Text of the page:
If you love dogs, this will put a smile on your face.
If you love dogs, this will put a smile on your face.
Also, you live on one planet next to one star among a galaxy filled with upwards of 300,000,000,000 stars, in a universe with 300,000,000,000 galaxies, each galaxy in turn filled with hundreds of millions to hundreds of billions of stars. You share fifty percent of your DNA with a banana. You are more closely related to chimpanzees than mice are to rats. You are directly related to every single living organism on this planet. You are, in fact, related to every non-living entity as well (including the device you’re using to read this) because all of our elements were forged together inside the hearts of dying stars. Everything you see in the universe has evolved from a point of infinite mass and density, to quark-gluon plasma, to hydrogen atoms, to complex elements, to you! But all of that stuff we can interact with only makes up 5% of the matter in the universe. The rest is dark matter and dark energy, which we can’t see, hear, touch, smell, or taste. You wouldn’t be here today if you didn’t have an unbroken lineage of survival tracing back to the beginning of life on this planet. That means not a single one of your direct ancestors, stretching back over three thousand million years, has ever died before successfully reproducing—this occurring on a planet where over 99% of all species that have existed are currently extinct. Survival is the exception, extinction the rule. Yet here you are. You are also constantly replacing the cells in your body, so much so that in 7-10 years not a single cell in your body will be the same as today. You are, down to every last atom, a different person than you were when you were born. Yet your brain still manages to be ‘you’, day after day, year after year. All the solid material around you is not only 99.9999999999999999% empty space on the quantum level, it’s also in a constant state of dynamic agitation. All of your atoms are dancing, jiggling waves and particles, existing not as individual entities, but only as probabilities. Put enough of them together, though, and we get the world as we know it.
Neuroscience research got a huge boost last week with news of Professor John O’Keefe’s Nobel prize for work on the “brain’s internal GPS system”. It is an exciting new part of the giant jigsaw puzzle of our brain and how it functions. But how does cutting-edge neuroscience research translate into practical advice about how to pass exams, remember names, tot up household bills and find where the hell you left the car in a crowded car park?
O’Keefe’s prize was awarded jointly with Norwegian husband and wife team Edvard and May-Britt Moser for their discovery of “place and grid cells” that allow rats to chart where they are. When rats run through a new environment, these cells show increased activity. The same activity happens much faster while the rats are asleep, as they replay the new route.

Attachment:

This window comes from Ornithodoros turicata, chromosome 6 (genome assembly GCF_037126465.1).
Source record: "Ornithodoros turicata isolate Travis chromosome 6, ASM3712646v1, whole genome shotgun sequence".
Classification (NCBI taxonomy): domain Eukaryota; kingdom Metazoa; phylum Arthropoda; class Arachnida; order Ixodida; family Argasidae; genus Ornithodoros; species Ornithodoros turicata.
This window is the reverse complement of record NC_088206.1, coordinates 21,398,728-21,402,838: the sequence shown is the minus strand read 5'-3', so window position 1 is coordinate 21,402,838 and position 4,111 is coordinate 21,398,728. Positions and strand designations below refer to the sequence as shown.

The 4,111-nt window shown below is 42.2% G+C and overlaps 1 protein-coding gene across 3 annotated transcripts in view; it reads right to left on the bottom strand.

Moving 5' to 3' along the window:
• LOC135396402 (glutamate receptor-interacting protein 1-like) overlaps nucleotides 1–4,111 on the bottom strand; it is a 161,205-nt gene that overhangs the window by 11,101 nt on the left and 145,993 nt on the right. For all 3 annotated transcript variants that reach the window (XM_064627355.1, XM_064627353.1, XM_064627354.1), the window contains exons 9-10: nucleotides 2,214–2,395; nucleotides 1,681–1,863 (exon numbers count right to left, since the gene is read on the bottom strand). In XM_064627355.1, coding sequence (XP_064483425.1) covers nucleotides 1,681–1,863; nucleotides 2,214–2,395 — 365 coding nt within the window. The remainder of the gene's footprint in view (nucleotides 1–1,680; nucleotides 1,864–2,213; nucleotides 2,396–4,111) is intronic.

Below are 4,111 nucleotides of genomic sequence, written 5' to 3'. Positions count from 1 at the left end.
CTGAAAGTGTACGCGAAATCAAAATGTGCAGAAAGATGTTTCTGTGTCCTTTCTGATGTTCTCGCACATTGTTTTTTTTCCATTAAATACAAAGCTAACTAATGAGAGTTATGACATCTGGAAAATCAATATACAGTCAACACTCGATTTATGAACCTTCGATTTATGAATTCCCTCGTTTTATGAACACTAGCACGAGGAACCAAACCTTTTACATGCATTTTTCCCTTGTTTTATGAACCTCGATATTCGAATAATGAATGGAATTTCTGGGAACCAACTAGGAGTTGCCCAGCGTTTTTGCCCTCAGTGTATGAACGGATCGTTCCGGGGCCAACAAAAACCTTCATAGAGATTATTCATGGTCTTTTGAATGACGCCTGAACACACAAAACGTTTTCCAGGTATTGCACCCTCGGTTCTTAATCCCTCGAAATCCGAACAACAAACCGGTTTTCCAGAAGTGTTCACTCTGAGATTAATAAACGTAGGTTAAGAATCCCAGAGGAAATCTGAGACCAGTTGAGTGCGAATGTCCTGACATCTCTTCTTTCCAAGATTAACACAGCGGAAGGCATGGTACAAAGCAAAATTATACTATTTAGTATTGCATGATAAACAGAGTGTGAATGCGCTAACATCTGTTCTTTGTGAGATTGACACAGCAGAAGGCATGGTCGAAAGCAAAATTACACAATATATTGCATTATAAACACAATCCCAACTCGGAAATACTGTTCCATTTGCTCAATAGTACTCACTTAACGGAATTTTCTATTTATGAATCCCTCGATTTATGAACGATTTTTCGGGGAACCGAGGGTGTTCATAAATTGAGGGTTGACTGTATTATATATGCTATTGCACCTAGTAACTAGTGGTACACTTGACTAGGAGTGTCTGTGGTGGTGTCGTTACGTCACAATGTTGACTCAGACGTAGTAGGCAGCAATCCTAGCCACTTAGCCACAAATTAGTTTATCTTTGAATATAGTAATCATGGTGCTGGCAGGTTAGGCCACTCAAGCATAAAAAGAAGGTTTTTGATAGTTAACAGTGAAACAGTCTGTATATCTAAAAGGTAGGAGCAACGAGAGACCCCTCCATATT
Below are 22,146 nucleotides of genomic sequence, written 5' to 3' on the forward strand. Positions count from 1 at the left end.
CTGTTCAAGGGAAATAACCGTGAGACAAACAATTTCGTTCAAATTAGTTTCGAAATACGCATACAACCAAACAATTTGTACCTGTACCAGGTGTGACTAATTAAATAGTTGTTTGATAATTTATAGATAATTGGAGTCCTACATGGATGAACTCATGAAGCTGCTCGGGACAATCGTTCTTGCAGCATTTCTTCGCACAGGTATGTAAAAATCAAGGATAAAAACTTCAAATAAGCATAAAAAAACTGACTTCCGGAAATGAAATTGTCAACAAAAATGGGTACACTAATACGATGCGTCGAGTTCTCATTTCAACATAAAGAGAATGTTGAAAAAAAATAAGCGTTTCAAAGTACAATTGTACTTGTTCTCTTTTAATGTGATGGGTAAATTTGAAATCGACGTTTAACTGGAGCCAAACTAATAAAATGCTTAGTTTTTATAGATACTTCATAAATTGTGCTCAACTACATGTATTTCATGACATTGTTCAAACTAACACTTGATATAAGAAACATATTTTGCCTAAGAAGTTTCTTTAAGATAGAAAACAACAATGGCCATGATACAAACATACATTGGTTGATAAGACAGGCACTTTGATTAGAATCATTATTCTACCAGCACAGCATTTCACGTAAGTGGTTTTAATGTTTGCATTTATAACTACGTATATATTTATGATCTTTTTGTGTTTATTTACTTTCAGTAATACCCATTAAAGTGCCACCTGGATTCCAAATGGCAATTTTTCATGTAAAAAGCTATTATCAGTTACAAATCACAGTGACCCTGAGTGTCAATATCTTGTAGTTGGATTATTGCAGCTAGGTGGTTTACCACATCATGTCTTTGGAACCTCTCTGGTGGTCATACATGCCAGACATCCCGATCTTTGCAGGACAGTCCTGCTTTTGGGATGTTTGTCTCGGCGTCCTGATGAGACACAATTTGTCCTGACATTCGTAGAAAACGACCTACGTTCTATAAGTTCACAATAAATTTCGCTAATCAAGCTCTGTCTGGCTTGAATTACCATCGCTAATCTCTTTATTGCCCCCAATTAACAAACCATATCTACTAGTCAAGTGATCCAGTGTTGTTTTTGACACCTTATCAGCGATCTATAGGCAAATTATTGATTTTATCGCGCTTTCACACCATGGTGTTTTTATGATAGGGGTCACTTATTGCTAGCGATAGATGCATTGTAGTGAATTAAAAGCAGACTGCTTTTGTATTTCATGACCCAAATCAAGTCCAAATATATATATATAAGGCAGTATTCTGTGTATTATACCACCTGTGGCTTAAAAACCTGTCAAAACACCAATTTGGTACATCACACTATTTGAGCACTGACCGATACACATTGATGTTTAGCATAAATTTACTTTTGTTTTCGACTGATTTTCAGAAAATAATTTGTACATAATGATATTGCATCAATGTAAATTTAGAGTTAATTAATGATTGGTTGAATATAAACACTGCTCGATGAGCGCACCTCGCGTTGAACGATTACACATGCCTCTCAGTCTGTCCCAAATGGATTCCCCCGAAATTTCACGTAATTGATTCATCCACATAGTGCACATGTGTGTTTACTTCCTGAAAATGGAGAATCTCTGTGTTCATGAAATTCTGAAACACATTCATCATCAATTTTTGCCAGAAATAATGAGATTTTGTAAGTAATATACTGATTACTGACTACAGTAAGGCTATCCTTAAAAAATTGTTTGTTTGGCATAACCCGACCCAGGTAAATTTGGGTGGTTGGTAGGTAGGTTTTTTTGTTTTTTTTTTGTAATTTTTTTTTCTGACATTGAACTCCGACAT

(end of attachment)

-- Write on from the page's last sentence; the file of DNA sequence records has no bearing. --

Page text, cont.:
We already knew that the part of the brain known as the hippocampus was involved in spatial awareness in birds and mammals, and this latest work on place cells sheds more light on how we know where we are and where we’re going. In 2000, researchers at University College London led by Dr Eleanor Maguire showed that London taxi drivers develop a pumped-up hippocampus after years of doing the knowledge and navigating the backstreets of the city. MRI scans showed that cabbies start off with bigger hippocampuses than average, and that the area gets bigger the longer they do the job. As driver David Cohen said at the time to BBC News: “I never noticed part of my brain growing – it makes you wonder what happened to the rest of it!”
Yet great breakthroughs don’t automatically translate into practical benefits. “Research may give us great insights, but we still can’t cure Alzheimer’s,” points out neuroscientist Baroness Susan Greenfield. “And just because we know more about what parts of the brain do normally, it doesn’t tell us why things go wrong. We still need to know why special cells die in dementia. How come you can have a major stroke with lots of neuronal damage, but not lose your memory? What is the link between Parkinson’s disease and dementia?” In other words, why are some cells damaged but not others?
Lab-based research is key to piecing together the jigsaw of how our brains work and what goes wrong when they don’t. Even scans or postmortem examinations of brains of people who had dementia are of limited value, points out Greenfied, because “degeneration starts 10-20 years before symptoms appear”. So what does neuroscience tell us about keeping the brain fit?
Use it or lose it
It seems obvious that the more you train, use and test your brain, the better it will perform. There is some evidence that people with more education or skills have a lower incidence of dementia. But the picture is complicated; perhaps highly educated people eat better food. And more skilled people may be more likely to be in work, benefiting from exercise, social interaction and mental stimulation. You may build up a “cognitive reserve” while young, which gives you a headstart over less educated people once dementia sets in. Staying physically, mentally and socially active means that even if your brain scan looks as ropey as that of a less active person, you will function better. No one can confirm the benefits, but there is at least no downside to daily sudoku, crosswords, reading, walks and talks.
Nootropics are also called smart drugs or cognitive enhancers. One of the best known is modafinil, a “wakefulness-promoting” drug that stimulates the central nervous system and is only prescribable in the UK for excessive daytime sleepiness (narcolepsy). Whether it is much more effective than a strong cup of coffee remains debatable, but its effect lasts longer. Modafinil is widely used by academics and students because it makes people feel sharper and more alert. Professor Barbara Sahakian of the University of Cambridge has found that sleep-deprived surgeons perform better on modafinil, and thinks it may have a wider role in improving our memory and mental function. “We found that modafinil improves motivation and working memory in healthy people and makes doing tasks more pleasurable,” she said. But long-term safety, especially for young brains, is still not established. But for a lot of students, the question isn’t whether the drugs are safe or constitute cheating, but how they can get hold of some.